Boston Medical Center Teams Up with CVS Health to Address Use of Pharmacy-Based Naloxone to Combat Opioid Addiction and Overdoses


Boston Medical Center has received a $1.3 million grant from the Agency for Healthcare Research and Quality to support a demonstration project of pharmacy-based naloxone rescue kits.



Boston Medical Center

(BMC) has received a $1.3 million grant from the

Agency for Healthcare Research and Quality (AHRQ)

to support a demonstration project of pharmacy-based naloxone rescue kits to help reduce opioid addiction and overdose death in two New England States: Massachusetts and Rhode Island. The study will be conducted in partnership with

Rhode Island Hospital

in Providence,

CVS Health

, based in Woonsocket, Rhode Island, which has pharmacies throughout the U.S., and several local community pharmacies in both states, including Massachusetts-based Eaton Apothecary.

“While education and intervention have come a long way in the past several years, there is still a lot of work to be done to reduce opioid overdose and overdose death,” said the study’s principal investigator, Traci C. Green, PhD, MSc, deputy director of the Injury Prevention Center at BMC and associate professor of emergency medicine at The Warren Alpert Medical School of Brown University. “Pharmacies have enormous potential to expand the reach and impact of critical public health interventions, just as we have seen happen with pharmacy access to clean syringes and adult immunizations. But how do we do that with naloxone rescue kits? That’s what we intend to figure out here in Massachusetts and Rhode Island.”

In both states, pharmacists must be trained to distribute naloxone rescue kits through continuing education that covers opioid addiction, overdose risk and the benefits of appropriate use of naloxone. The study will track and analyze data from the participating pharmacies throughout the two states to develop best practices for a national pharmacy-based naloxone rescue kit program.

To address the growing opioid epidemic, hospitals and pharmacies in both states recently began providing naloxone to patients with substance use disorder and their loved ones for immediate use following an overdose. Uniquely, under a standing order from BMC’s Alexander Walley, MD, the medical director of the Massachusetts naloxone program and also a Co-Investigator on this study, state-funded community programs train and equip family, friends, and people who use opioids in overdose recognition and naloxone administration. Similar infrastructure is absent in most states, such as Rhode Island. The study will look at how pharmacies can be leveraged in both settings to increase naloxone distribution.

As a leader in addiction medicine, BMC recognized early on the need for such interventions, and in 2009, began providing overdose prevention education and naloxone rescue kits to emergency department patients at risk for opioid overdose. BMC was the first hospital in the country to provide the rescue kits to patients.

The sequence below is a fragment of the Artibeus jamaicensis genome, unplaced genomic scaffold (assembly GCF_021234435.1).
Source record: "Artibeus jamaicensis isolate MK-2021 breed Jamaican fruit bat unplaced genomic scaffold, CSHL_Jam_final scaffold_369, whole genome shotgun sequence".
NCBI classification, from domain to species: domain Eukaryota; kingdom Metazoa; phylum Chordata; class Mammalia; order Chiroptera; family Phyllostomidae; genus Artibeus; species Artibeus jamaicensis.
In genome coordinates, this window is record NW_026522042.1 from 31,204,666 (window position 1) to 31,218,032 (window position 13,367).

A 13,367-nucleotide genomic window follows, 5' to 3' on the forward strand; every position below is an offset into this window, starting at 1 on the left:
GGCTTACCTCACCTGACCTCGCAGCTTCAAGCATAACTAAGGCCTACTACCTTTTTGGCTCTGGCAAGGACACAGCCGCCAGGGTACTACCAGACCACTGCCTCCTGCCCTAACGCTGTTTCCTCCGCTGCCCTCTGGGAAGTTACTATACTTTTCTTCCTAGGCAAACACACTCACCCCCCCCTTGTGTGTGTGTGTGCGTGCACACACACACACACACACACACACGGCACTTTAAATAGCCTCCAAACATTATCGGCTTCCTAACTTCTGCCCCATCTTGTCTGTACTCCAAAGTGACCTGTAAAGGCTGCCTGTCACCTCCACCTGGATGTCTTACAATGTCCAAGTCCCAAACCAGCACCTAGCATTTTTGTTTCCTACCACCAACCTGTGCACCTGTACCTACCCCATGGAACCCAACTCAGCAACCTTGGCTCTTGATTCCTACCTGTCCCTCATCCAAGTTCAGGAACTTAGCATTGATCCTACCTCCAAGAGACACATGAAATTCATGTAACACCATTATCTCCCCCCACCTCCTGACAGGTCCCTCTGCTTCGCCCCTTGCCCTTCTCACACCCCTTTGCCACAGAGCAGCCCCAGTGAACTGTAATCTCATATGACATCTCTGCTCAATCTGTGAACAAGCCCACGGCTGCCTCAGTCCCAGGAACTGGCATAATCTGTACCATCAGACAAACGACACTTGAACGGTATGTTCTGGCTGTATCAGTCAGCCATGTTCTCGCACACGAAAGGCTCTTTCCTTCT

Green and Walley, in collaboration with Josiah Rich, MD, MPH, a physician at The Miriam Hospital in Providence, and Jeffrey Bratberg, PharmD, from the University of Rhode Island College of Pharmacy, developed protocols for pharmacies to supply, order and provide naloxone to patients. The protocols are in place throughout Massachusetts and Rhode Island pharmacies, including the 418 CVS pharmacies and all Eaton Apothecary locations in the two states. The authors will identify relevant organizational and community factors associated with successful implementation of the program to incorporate into a national program.

“In Massachusetts and Rhode Island, we have been severely impacted by the epidemic of overdose deaths,” said Rich, who also is professor of medicine and epidemiology at the Alpert Medical School of Brown University. “Rhode Island Hospital is honored to partner with BMC, CVS and other local pharmacies to develop a new standard of care that we expect will prevent deaths caused by opioid overdoses.”

Drug overdose is the leading cause of injury death in the U.S., greater than car accidents. In fact, according to the Substance Abuse Mental Health Services Administration, more than 24.5 million people age 12 or older in the U.S. (9.4 percent of the population) live with substance use disorders, including 1.9 million who live with prescription opioid abuse or dependence. Each day, according to Centers for Disease Control and Prevention, 100 Americans die of drug overdose.

”CVS Health has a long-standing commitment to prevent prescription drug abuse and our participation in this demonstration project complements our ongoing efforts to expand the availability and distribution of naloxone to prevent opioid overdoses,” said William Shrank, MD, chief scientific officer of CVS Health and a study investigator. “All of our CVS/pharmacy locations in Rhode Island and Massachusetts keep naloxone in stock and it is available without a prescription. In addition, by the end of this month, CVS/pharmacy will be able to dispense naloxone without a prescription in 14 additional states.”

Naloxone can be obtained from pharmacies without a prescription in Massachusetts and Rhode Island.

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